Rain makes me nostalgic

The pleasures of those rainy mornings, with absolutely nothing to do, just watching the rain or floating paper boats in deluged the courtyard. The music of the pitter pater silver rain, the simple pleasures of rainy days. Me sitting by the window, daydreaming, fantasizing about my dream lover who will sweep me off my feet. The grown-up world stole my rainy days. The traffic snarls, the water-logged roads and the miserable drive to work killed the romance.

The fun and joy of festive days – Lokhhi pujo, Saraswati pujo, Diwali at home. With my gang of cousins, we would raise money from the grown-ups, Nomentu (my dad’s younger brother lovingly addressed so) being the most generous donor. We would make a pandal with mom’s old sarees and garlands of marigold and march to the market to buy an idol. Walking in happily with the Goddess, sound of conch, kashor and ghonta.  The deadlines, the tight schedules, the obligations of being an adult, stole those days from me, burying them somewhere deep.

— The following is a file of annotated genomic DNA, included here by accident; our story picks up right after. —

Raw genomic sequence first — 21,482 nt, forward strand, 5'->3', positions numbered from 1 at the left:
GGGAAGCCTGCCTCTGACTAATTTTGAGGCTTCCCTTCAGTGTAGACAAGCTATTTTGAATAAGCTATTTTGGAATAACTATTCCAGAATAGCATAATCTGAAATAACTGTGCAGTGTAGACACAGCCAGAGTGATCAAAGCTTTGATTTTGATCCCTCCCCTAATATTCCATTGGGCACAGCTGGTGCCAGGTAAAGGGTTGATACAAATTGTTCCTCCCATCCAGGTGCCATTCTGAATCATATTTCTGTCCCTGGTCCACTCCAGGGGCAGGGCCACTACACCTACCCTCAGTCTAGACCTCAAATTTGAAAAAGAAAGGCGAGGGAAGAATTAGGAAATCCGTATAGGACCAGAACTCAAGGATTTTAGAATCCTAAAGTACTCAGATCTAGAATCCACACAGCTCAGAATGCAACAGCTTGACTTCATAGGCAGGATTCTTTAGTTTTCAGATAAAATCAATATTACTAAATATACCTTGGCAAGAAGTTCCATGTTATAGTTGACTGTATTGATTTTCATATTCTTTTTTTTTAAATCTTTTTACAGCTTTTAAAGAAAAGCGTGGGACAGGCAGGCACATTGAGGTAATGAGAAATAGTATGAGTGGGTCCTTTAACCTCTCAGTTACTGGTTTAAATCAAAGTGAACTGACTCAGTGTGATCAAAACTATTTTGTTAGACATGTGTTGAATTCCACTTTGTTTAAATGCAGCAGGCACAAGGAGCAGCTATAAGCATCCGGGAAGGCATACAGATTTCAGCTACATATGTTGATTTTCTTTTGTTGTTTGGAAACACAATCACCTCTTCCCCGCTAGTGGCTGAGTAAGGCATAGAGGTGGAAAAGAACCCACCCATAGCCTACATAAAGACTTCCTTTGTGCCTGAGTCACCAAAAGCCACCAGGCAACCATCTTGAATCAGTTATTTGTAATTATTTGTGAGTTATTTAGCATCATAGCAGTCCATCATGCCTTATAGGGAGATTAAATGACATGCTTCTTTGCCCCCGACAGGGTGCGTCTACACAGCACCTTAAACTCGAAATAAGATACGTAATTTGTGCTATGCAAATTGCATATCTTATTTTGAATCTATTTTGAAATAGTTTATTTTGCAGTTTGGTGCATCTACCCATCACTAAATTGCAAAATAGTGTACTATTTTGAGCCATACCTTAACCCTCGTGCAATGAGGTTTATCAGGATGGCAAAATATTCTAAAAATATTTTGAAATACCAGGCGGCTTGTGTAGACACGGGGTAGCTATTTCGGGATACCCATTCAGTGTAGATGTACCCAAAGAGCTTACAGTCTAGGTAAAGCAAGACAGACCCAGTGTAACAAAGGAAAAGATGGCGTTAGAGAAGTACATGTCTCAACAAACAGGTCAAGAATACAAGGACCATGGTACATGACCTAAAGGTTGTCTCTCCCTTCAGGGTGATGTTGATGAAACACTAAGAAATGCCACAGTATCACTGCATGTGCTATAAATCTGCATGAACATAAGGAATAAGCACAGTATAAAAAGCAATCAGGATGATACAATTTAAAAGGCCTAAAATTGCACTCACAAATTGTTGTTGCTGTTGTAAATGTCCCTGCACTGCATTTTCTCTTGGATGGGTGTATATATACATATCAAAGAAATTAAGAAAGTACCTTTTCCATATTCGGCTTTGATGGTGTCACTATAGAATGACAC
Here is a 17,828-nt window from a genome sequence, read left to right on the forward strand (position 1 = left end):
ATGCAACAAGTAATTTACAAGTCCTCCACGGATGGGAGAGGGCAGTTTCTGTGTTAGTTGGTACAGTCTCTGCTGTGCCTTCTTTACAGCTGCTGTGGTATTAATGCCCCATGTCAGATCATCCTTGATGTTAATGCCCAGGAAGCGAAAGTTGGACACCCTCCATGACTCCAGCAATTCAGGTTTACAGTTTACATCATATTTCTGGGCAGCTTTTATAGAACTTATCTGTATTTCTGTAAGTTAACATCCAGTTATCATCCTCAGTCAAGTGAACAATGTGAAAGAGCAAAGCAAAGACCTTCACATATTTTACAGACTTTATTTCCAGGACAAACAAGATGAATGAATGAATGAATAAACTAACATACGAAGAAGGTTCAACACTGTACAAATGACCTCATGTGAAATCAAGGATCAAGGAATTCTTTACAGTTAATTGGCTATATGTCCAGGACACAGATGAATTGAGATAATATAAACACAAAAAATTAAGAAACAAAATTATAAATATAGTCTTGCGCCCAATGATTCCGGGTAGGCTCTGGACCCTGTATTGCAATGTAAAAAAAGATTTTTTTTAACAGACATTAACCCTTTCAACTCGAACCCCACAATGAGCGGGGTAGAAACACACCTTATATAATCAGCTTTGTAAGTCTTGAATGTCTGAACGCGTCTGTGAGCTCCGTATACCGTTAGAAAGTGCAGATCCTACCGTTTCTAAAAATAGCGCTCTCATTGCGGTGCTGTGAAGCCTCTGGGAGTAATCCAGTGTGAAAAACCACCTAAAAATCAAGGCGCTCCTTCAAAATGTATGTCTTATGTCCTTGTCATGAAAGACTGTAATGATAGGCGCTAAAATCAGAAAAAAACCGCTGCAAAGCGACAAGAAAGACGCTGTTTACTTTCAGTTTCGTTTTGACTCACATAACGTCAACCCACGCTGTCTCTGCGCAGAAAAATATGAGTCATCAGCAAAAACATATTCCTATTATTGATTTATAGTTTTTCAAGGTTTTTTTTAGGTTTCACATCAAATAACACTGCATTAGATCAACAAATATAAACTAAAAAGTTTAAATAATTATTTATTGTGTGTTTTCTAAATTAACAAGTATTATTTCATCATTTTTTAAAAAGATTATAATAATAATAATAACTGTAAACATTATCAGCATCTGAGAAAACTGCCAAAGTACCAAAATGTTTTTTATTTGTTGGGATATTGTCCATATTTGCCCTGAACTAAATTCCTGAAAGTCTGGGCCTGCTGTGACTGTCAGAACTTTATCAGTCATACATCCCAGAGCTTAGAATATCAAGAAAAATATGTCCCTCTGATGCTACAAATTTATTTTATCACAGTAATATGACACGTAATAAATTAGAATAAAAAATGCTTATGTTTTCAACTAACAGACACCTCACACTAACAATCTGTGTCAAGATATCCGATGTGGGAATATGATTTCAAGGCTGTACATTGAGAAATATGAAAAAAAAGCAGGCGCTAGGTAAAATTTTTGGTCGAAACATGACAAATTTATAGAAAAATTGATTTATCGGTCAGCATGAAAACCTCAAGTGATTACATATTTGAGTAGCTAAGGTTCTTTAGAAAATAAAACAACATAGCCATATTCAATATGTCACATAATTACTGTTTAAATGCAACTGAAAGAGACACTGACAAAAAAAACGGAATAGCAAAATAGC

Those childhood days were so much fun

The first crush, the first kiss, the excitement, the happy fantasies. Life was like a Mills & Boon romance, the lovers spat, the make-up kisses and the illusions of happily ever after’s. Broken dreams, shattered hearts, promises forgotten or never made. I pick up the pieces and dream again of my prince charming who’s waiting somewhere.  Sweet memories of being in love

That’s the beauty of memories, the lens of nostalgia makes the past look beautiful. The long hours of load shedding or power cuts, having to finish our homework in candlelight, the heat and the mosquitoes stinging me are forgotten. Only the beauty of the starlit night remains. On those long rainy days, the inconvenience of having to walk through the dirty deluged road is forgotten, music of the rain is what still allures me. Despite all the heartbreaks, it’s the memory of the kiss on a beautiful moonlit light that brings a smile to my lips.